UK Parliament Advances Johnson’s No-Brexit/Brexit Deal, Rejects His Timetable
On Tuesday, Johnson won one Brexit vote, lost another, Britain’s status of leaving the EU uncertain.
By a 329 – 299 majority, MPs approved legislation, supporting Brexit in principle, short of final approval.
Its status is “paused (in) limbo” because MPs rejected Johnson’s fast-track demand for adopting the measure by a 322 – 308 margin.
On Tuesday, he and Labor leader Jeremy Corbyn met, his spokesman saying:
“Jeremy Corbyn reiterated Labor’s offer to the prime minister to agree (on) a reasonable timetable to debate, scrutinize, and amend the withdrawal agreement bill, and restated that Labor will support a general election when the threat of a no-deal crash-out is off the table.”
Johnson said if Brussels agrees to a three-month delay, requested in a letter he sent the bloc unsigned late Saturday as mandated, he’ll ask MPs to support a snap election.
Brussels is currently deciding on whether to grant Britain another extension until January 31.
European Council President Donald Tusk said he’ll recommend it. Brexit Party leader Nigel Farage said the UK won’t leave the EU on October 31, Johnson’s demand.
Since majority Brits voted by national referendum to leave the EU in June 2016, majority MPs approved any Brexit legislation Tuesday for the first time.
Johnson’s loss of control over the timetable gives opposition MPs time to pick apart what he and Brussels agreed on, perhaps changing it enough for a later vote to defeat it.
It’s status remains very much uncertain. Corbyn called Johnson the “author of his own misfortune,” adding:
“Tonight the House (of Commons) refused to be bounced into debating a hugely significant bill with barely any notice.”
“Work with us to agree a reasonable timetable, and I suspect this House will vote to debate this bill. That would be the sensible way forward.”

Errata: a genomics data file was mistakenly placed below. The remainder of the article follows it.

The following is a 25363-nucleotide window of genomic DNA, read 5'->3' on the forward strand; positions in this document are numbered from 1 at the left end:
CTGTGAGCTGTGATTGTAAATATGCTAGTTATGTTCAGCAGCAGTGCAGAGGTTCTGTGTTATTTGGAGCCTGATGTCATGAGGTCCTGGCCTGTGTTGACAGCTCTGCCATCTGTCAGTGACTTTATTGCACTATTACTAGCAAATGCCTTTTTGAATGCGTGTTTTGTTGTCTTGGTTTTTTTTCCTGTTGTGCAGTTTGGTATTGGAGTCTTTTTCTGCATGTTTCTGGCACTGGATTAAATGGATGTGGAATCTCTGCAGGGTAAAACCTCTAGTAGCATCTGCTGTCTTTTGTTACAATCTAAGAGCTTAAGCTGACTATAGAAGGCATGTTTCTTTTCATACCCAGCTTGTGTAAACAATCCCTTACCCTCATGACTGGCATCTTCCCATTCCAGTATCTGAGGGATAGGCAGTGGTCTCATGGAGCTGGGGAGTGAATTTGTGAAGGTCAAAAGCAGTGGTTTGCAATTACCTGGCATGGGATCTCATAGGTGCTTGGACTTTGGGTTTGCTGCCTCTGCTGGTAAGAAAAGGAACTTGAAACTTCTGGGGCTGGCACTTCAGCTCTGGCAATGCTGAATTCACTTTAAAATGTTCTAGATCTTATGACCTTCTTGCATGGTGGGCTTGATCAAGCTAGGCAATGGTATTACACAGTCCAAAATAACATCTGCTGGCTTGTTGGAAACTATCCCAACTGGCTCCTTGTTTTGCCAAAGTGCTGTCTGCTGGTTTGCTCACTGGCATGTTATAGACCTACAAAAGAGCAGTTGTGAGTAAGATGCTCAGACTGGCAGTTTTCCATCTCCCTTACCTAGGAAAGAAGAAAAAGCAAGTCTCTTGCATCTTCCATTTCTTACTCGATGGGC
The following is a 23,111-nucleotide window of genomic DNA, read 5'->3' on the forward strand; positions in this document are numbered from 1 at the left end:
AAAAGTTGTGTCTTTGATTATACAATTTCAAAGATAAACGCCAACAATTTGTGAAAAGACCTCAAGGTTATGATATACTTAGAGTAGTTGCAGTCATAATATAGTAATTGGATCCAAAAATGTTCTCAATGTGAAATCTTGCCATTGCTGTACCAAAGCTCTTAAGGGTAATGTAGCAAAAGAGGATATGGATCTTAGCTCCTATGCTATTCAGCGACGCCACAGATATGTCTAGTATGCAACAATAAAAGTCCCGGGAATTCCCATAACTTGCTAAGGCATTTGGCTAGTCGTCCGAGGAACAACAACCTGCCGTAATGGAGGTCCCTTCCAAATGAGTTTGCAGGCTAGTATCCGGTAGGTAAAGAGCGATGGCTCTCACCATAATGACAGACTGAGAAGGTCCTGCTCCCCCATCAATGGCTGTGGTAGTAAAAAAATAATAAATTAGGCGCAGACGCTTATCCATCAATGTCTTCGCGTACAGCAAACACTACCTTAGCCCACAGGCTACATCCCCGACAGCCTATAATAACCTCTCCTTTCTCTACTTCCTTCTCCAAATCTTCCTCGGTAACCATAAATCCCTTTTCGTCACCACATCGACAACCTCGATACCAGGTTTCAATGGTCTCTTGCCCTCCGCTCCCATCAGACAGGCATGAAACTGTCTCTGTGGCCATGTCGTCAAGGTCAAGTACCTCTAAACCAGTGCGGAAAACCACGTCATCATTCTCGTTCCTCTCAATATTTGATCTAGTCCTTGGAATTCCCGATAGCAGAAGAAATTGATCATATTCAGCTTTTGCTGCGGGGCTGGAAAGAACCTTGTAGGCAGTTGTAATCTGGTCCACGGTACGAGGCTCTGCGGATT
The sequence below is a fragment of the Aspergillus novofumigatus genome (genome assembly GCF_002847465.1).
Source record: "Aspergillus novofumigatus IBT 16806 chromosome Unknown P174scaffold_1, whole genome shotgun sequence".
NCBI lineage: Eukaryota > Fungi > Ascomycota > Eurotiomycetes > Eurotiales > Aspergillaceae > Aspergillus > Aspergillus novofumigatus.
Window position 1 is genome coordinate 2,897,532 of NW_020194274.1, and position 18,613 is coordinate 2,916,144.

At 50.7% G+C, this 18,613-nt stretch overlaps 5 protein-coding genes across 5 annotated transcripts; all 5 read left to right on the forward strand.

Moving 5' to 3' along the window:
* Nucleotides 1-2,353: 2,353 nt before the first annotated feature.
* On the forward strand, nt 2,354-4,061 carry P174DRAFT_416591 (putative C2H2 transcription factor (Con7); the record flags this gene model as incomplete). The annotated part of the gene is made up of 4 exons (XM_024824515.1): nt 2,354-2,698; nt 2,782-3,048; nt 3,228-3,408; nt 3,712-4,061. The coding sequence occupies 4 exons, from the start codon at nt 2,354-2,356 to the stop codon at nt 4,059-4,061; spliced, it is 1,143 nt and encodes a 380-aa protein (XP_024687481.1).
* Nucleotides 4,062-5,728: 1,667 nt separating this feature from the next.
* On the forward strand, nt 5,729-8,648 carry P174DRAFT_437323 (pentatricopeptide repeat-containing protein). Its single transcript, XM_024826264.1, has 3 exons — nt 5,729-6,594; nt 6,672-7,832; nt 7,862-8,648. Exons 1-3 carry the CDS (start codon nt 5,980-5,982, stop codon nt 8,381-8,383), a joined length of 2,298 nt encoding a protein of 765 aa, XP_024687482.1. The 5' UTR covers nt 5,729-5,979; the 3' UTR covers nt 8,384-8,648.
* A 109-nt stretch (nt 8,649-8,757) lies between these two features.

Johnson “express(ed) disappointment that the House has voted for delay rather than a timetable that would have guaranteed the UK could leave on 31 October with a deal,” adding:
“The EU must now make up their mind over how to answer parliament’s request for a delay…Until they have reached a decision, we will pause this legislation. Let me be clear, our policy remains that we should not delay.”
The so-called “Withdrawal Agreement Bill (WAB)” is around 115 pages, MPs needing time to examine, debate, and change what’s disagreed with by majority vote.
Northern Irish Democratic Unionist Party (DUP) MP Sammy Wilson said his party rejects Johnson’s (no-deal) deal as it proposed “a border in the Irish Sea,” adding:
“The prime minister has lost my respect. Instead of owning his decision to capitulate on Northern Ireland to get his deal through in a hurry, he is implying that none of us can read the detail.”
An EU extension is uncertain, French Foreign Minister Jean-Yves Le Drian, saying “we consider that there is no justification for a new extension.” It requires approval by all other 27 EU member-states.
While Johnson’s no-Brexit/Brexit deal is alive, its fate remains uncertain following Tuesday’s parliamentary votes.
As things now stand, it’s highly unlikely that Britain will leave the EU in one form or other on October 31 as Johnson demanded.
My newest book as editor and contributor is titled “Flashpoint in Ukraine: How the US Drive for Hegemony Risks WW III.”